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Universal Child Care, Maternal Labor Supply, and Family Well-Being

  • Michael Baker
  • Jonathan Gruber
  • Kevin Milligan

We analyze the introduction of highly subsidized, universally accessible child care in Quebec, addressing the impact on child care utilization, maternal labor supply, and family well-being. We find strong evidence of a shift into new child care use, although some crowding out of existing arrangements is evident. Maternal labor supply increases significantly. Finally, the evidence suggests that children are worse off by measures ranging from aggression to motor and social skills to illness. We also uncover evidence that the new child care program led to more hostile, less consistent parenting, worse parental health, and lower-quality parental relationships. (c) 2008 by The University of Chicago. All rights reserved..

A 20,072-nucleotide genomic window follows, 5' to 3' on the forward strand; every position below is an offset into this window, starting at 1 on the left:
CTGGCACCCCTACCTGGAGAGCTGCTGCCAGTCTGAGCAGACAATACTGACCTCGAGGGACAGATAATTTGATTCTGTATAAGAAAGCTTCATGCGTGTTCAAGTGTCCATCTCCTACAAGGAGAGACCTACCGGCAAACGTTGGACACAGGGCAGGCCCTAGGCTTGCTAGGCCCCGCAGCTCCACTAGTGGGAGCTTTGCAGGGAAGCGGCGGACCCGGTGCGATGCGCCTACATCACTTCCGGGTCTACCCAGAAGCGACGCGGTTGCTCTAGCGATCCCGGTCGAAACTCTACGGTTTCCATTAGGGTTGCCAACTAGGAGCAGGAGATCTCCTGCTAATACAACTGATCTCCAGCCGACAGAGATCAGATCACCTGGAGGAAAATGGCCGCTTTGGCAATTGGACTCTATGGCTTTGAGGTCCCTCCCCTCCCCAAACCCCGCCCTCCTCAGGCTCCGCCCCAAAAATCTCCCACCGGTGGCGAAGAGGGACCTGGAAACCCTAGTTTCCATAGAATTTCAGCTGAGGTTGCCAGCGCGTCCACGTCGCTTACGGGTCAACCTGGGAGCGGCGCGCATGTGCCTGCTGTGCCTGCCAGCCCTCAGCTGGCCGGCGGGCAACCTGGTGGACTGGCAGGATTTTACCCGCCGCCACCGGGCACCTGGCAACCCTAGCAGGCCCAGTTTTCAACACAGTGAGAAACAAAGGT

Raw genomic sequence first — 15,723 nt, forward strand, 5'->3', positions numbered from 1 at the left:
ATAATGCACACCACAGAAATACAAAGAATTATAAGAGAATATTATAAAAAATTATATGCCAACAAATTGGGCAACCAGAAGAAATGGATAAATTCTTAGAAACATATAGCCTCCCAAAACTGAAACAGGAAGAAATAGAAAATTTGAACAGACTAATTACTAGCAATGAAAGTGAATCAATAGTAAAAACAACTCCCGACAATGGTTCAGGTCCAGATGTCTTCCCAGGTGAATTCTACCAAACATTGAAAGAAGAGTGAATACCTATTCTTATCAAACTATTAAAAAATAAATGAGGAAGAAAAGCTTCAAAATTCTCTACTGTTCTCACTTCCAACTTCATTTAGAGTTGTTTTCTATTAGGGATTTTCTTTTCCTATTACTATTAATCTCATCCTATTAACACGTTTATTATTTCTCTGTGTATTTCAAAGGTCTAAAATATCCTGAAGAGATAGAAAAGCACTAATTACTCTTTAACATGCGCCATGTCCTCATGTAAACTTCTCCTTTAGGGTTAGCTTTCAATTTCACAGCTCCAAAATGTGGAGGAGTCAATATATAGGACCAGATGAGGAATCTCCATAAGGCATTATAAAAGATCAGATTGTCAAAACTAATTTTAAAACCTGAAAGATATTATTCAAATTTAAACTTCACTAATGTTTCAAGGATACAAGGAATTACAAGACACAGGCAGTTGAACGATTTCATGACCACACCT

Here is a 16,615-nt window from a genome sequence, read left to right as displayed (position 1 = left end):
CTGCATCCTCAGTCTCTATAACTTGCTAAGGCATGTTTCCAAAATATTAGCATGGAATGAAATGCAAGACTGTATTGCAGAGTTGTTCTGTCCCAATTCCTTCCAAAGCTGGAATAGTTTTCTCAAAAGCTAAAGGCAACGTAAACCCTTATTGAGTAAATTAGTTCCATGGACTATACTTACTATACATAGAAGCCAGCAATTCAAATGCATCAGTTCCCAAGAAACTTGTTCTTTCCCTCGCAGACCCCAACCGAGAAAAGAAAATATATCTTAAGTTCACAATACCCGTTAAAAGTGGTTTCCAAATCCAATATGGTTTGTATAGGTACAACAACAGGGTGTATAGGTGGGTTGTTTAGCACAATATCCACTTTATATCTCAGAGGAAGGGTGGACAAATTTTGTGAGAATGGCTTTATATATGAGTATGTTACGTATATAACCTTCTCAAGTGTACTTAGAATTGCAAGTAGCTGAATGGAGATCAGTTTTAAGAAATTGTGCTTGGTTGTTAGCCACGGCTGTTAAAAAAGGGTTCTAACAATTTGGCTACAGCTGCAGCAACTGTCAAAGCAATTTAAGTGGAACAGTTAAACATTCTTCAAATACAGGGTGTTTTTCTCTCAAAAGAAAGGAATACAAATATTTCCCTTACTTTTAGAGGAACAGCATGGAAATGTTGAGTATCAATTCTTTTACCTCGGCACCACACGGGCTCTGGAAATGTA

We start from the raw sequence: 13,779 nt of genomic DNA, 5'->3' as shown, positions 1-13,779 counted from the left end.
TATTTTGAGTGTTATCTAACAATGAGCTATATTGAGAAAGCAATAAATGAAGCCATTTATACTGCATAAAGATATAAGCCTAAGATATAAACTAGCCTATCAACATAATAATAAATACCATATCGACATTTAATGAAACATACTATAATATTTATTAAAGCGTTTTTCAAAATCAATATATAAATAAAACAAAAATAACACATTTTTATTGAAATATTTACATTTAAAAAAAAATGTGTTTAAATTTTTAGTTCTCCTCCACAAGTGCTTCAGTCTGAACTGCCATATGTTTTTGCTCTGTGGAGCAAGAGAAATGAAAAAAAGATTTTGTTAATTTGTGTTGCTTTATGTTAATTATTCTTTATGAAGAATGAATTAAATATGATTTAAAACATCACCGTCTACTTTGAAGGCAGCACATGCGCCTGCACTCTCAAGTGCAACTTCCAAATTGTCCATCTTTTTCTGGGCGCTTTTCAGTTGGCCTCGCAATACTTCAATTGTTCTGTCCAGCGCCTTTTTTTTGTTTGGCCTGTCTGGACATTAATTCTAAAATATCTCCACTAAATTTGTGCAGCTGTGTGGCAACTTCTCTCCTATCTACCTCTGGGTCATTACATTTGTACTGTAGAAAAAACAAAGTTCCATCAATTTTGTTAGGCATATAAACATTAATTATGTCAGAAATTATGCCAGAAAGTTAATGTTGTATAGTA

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Article provided by University of Chicago Press in its journal Journal of Political Economy.

Volume (Year): 116 (2008)
Issue (Month): 4 (08)
Pages: 709-745

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Handle: RePEc:ucp:jpolec:v:116:y:2008:i:4:p:709-745
Contact details of provider: Web page: http://www.journals.uchicago.edu/JPE/

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  20. Rachel Connelly & Jean Kimmel, 2003. "Marital status and full-time/part-time work status in child care choices," Applied Economics, Taylor & Francis Journals, vol. 35(7), pages 761-777.
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